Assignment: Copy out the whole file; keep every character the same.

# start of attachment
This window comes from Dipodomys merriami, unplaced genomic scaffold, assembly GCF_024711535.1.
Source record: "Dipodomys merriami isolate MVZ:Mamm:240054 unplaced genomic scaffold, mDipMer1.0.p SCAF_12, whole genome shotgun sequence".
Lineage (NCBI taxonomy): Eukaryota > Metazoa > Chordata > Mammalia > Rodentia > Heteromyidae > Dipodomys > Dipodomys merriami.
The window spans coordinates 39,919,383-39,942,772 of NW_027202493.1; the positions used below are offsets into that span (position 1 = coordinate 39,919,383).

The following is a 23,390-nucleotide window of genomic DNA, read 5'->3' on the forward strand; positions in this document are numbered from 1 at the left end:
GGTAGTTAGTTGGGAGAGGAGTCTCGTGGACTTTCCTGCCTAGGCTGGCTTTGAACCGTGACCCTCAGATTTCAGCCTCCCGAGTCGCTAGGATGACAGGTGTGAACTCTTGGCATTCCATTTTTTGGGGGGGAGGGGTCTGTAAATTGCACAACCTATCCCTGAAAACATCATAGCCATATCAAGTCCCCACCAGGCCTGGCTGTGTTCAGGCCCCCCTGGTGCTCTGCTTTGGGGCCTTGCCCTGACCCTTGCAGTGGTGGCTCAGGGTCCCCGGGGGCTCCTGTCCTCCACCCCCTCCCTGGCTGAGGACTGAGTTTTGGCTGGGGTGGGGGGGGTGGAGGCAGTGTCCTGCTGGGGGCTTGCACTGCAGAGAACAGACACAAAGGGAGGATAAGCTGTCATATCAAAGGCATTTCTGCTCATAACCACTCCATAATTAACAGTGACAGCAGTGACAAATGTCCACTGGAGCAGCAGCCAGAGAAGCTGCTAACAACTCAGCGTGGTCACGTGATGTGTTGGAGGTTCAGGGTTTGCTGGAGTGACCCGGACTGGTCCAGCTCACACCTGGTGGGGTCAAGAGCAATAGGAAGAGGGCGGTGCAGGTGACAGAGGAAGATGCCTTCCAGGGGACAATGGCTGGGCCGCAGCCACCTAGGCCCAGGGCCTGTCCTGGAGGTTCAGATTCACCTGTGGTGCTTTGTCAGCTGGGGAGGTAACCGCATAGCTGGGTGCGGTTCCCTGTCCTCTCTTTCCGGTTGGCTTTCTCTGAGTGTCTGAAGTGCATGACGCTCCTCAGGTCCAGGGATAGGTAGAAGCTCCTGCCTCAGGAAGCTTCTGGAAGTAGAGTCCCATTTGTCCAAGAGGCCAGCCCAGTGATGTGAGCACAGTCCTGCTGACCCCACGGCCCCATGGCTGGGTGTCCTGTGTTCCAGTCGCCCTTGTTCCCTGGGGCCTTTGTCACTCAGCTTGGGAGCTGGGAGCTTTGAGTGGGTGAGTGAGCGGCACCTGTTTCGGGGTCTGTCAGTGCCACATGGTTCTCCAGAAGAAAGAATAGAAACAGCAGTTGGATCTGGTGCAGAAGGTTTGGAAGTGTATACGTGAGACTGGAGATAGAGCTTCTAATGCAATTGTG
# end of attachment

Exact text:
This window comes from Dipodomys merriami, unplaced genomic scaffold, assembly GCF_024711535.1.
Source record: "Dipodomys merriami isolate MVZ:Mamm:240054 unplaced genomic scaffold, mDipMer1.0.p SCAF_12, whole genome shotgun sequence".
Lineage (NCBI taxonomy): Eukaryota > Metazoa > Chordata > Mammalia > Rodentia > Heteromyidae > Dipodomys > Dipodomys merriami.
The window spans coordinates 39,919,383-39,942,772 of NW_027202493.1; the positions used below are offsets into that span (position 1 = coordinate 39,919,383).

The following is a 23,390-nucleotide window of genomic DNA, read 5'->3' on the forward strand; positions in this document are numbered from 1 at the left end:
GGTAGTTAGTTGGGAGAGGAGTCTCGTGGACTTTCCTGCCTAGGCTGGCTTTGAACCGTGACCCTCAGATTTCAGCCTCCCGAGTCGCTAGGATGACAGGTGTGAACTCTTGGCATTCCATTTTTTGGGGGGGAGGGGTCTGTAAATTGCACAACCTATCCCTGAAAACATCATAGCCATATCAAGTCCCCACCAGGCCTGGCTGTGTTCAGGCCCCCCTGGTGCTCTGCTTTGGGGCCTTGCCCTGACCCTTGCAGTGGTGGCTCAGGGTCCCCGGGGGCTCCTGTCCTCCACCCCCTCCCTGGCTGAGGACTGAGTTTTGGCTGGGGTGGGGGGGGTGGAGGCAGTGTCCTGCTGGGGGCTTGCACTGCAGAGAACAGACACAAAGGGAGGATAAGCTGTCATATCAAAGGCATTTCTGCTCATAACCACTCCATAATTAACAGTGACAGCAGTGACAAATGTCCACTGGAGCAGCAGCCAGAGAAGCTGCTAACAACTCAGCGTGGTCACGTGATGTGTTGGAGGTTCAGGGTTTGCTGGAGTGACCCGGACTGGTCCAGCTCACACCTGGTGGGGTCAAGAGCAATAGGAAGAGGGCGGTGCAGGTGACAGAGGAAGATGCCTTCCAGGGGACAATGGCTGGGCCGCAGCCACCTAGGCCCAGGGCCTGTCCTGGAGGTTCAGATTCACCTGTGGTGCTTTGTCAGCTGGGGAGGTAACCGCATAGCTGGGTGCGGTTCCCTGTCCTCTCTTTCCGGTTGGCTTTCTCTGAGTGTCTGAAGTGCATGACGCTCCTCAGGTCCAGGGATAGGTAGAAGCTCCTGCCTCAGGAAGCTTCTGGAAGTAGAGTCCCATTTGTCCAAGAGGCCAGCCCAGTGATGTGAGCACAGTCCTGCTGACCCCACGGCCCCATGGCTGGGTGTCCTGTGTTCCAGTCGCCCTTGTTCCCTGGGGCCTTTGTCACTCAGCTTGGGAGCTGGGAGCTTTGAGTGGGTGAGTGAGCGGCACCTGTTTCGGGGTCTGTCAGTGCCACATGGTTCTCCAGAAGAAAGAATAGAAACAGCAGTTGGATCTGGTGCAGAAGGTTTGGAAGTGTATACGTGAGACTGGAGATAGAGCTTCTAATGCAATTGTG